I guess I don't understand this concept. Please someone explain to me how a building with all outside surfaces exposed to the elements of a desert with a heat conducting metal covering is more efficient than one with it's floorspace covered mostly by the ceiling such as an igloo shape which reduces exposure to the elements by about 50%. Also explain to me how utilities and an entrance to such a building would be convenient. If you buried the bottom half into the ground this would work but that doesn't seem to be what is suggested here.

Matt Fletcher
16th April, 2013 @ 10:04 am PDT

It's really not that hard to build a house, esp. a pre-fab one, and you can build one cheaper then 77K in material cost. My father-in-law and I build my 1000sqf house with 1000sqf basement + land + appliances, well, septic tank, etc for 65K 10 years ago.

The biggest problem building in the US is meeting regulations, some of which are pointless. This would not be a problem in a developing country.

Rann Xeroxx
16th April, 2013 @ 10:28 am PDT

There is no upside to this design.

Someone wants to build a sphere house plain and simple.

Bob Ehresman
16th April, 2013 @ 11:08 am PDT

It looks neat, but curved walls are typically inefficient. You can't put a set of shelves against one, for instance, unless you custom-build the shelves.

Of course if it was a cube, it would just be a house on stilts.

Also, building the whole thing out of copper in 2013 would be prohibitively expensive.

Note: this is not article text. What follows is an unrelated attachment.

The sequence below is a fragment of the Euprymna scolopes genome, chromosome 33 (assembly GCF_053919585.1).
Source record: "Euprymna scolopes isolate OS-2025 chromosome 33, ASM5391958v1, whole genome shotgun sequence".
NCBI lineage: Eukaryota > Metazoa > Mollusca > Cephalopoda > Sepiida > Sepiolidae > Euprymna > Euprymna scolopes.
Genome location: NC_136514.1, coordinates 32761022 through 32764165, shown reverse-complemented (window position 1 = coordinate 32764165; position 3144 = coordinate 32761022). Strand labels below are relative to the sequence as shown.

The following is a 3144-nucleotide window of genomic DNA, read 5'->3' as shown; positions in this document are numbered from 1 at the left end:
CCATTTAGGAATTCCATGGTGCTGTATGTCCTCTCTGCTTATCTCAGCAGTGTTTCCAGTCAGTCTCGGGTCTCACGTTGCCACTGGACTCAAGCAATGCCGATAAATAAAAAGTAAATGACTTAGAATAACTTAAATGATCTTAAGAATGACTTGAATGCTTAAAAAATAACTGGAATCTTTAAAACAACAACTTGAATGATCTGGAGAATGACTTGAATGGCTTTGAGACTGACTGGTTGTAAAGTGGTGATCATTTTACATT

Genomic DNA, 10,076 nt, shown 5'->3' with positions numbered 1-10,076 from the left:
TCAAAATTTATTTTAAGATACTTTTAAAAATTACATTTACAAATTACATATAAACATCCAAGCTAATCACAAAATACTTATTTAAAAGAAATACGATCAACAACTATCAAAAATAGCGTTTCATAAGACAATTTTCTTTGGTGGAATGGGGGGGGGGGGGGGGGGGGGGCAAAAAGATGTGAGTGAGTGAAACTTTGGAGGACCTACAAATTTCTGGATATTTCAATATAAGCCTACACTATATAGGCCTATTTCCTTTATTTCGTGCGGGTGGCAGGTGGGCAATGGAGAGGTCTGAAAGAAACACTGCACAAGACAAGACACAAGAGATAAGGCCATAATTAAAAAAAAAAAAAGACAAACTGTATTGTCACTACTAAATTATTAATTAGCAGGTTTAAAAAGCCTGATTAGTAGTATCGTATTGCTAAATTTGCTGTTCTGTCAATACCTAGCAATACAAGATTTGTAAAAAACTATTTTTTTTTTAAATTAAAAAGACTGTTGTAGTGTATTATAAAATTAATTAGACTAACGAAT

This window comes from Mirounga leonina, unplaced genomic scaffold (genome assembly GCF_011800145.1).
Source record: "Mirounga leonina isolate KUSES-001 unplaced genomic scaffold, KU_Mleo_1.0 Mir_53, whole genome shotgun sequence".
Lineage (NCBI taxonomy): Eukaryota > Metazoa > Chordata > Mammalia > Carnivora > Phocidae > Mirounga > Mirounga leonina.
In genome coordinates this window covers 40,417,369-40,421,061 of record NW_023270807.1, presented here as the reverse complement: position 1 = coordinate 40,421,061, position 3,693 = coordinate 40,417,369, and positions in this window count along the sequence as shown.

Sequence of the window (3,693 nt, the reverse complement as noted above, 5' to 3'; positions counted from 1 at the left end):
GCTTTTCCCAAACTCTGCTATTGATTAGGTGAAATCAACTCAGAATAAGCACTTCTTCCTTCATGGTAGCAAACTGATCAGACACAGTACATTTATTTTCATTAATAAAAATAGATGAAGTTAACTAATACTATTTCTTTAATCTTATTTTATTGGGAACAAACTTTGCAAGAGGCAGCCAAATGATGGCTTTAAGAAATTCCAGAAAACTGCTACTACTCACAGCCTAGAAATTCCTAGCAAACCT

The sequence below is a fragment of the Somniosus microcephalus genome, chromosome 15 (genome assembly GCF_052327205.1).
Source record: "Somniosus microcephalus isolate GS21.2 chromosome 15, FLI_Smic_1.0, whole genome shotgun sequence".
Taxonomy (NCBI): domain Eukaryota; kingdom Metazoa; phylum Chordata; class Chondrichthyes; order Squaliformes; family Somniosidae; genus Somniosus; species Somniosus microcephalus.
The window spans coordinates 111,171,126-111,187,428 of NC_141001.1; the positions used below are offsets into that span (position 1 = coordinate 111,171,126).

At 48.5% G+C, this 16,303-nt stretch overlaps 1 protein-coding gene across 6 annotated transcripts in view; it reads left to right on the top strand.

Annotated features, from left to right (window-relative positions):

It would be great scenery for a video game or an RPG, though.

Jon A.
16th April, 2013 @ 11:43 am PDT

I've recent been researching self built homes. Here's two I find much more appealing, all ready in operation and at a better price: (USA) (Japan)

16th April, 2013 @ 01:15 pm PDT

To answer the question "Why a sphere?" I quote the article: "Spherical houses might sound like a gimmick, and an ineffective use of space, but the designers think that a sphere provides great structural strength while markedly reducing the amount of raw materials required for each sphere."

The point behind the Sphere apparently is strength and reduced parts. The unstated additional purpose is that it can be put on stilts with ease so it can be used in places that occasionally to periodically flood.

The pictures all show a metal clad house but the article states that it can be built with laminated woods as well so in a Desert you would use a less absorptive cladding.

Personally I agree it is ridiculously expensive for its intended audience. $77K is more than some people make in a lifetime in “off grid” locations especially near deserts, flood plains, tropical jungles, etc. I think they'll be making these and no one will buy it. More affluent people who could afford one of these with a reasonable mortgage would live where a simpler house could be used. To expect affluent people to move to "Off Grid" locations is a bit rediculous as they would be moving away from work, medical care, etc. The Broad Group style sky scrappers built like an archology with work, food, and climate control incorporated would be a better bet for providing housing for the masses at affordable rates with proximity to work that could pay for the housing.

16th April, 2013 @ 01:21 pm PDT

Sphere or just dome houses have a lot of unusable space I'll stick with boxes.